How to spot the worst predictions ever

Of course, that war never happened.

Today almost nobody remembers the book. For the handful of people who do remember it, it’s a laughingstock. I bought a used copy from Amazon for 25 cents after a library discarded it from their collection.

Inside the cover of “The Coming War With Japan”
Source.

People are afraid of folks they don’t have much contact with

A busy New York City street full of immigrants in 1900 (colorized)

In other words, the Americans who have the least contact with immigrants are the most afraid of them.

Public interest research group PRRI did a fascinating study asking Americans in all 50 states this same question:

Do immigrants threaten American values? (Darker green means yes.)

What can we learn about predictions from this?

Source.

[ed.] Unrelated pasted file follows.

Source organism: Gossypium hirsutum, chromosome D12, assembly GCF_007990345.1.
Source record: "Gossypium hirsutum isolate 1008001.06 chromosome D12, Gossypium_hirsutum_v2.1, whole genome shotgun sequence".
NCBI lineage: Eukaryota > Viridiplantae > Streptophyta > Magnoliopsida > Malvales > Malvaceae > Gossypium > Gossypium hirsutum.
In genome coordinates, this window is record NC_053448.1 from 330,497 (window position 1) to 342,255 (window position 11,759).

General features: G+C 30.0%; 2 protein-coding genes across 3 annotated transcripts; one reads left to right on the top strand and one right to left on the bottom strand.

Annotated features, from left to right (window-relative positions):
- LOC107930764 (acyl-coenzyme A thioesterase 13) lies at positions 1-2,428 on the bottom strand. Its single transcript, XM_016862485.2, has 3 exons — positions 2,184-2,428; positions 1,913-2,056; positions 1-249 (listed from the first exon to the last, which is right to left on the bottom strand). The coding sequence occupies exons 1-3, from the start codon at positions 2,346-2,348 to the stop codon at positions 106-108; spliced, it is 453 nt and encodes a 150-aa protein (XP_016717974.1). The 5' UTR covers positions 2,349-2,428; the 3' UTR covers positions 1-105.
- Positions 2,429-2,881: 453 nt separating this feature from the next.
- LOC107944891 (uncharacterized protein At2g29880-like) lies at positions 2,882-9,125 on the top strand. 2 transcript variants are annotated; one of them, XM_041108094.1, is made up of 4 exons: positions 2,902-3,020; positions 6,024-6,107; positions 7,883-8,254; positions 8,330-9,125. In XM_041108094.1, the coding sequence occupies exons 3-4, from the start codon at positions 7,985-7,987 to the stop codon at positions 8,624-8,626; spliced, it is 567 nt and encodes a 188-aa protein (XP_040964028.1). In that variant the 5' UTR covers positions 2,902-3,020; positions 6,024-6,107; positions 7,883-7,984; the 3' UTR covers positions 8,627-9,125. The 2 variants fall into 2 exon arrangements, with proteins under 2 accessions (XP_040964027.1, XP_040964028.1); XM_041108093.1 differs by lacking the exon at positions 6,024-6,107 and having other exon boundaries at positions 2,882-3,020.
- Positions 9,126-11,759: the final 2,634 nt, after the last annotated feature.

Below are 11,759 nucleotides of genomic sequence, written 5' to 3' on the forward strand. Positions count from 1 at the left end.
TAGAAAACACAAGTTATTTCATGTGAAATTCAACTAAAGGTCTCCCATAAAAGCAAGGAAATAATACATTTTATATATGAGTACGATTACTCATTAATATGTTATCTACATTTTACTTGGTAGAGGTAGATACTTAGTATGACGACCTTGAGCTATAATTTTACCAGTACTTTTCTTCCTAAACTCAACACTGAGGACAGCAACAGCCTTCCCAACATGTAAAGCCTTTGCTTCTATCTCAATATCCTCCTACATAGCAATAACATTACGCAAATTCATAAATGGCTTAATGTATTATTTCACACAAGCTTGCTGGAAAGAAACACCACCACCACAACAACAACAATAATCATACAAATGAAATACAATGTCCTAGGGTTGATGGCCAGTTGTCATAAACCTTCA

How to avoid the worst predictions, step by step

Once you learn these rules, spotting heinous predictions becomes a lot easier. Ask yourself the following questions when evaluating a prediction:

  1. Is this a prediction about a group of people that I haven’t had much contact with?
  2. Is this prediction being made by someone who has not had much contact with the people or thing they are making a prediction about?

Whatever happened to those Japan-fearing authors?

From “The Coming War With Japan.” She’s still rocking that haircut to this day. Seriously.

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I’m a documentary filmmaker and all around troublemaker. More at arlenparsa.com.

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Arlen Parsa

Arlen Parsa

I’m a documentary filmmaker and all around troublemaker. More at arlenparsa.com.

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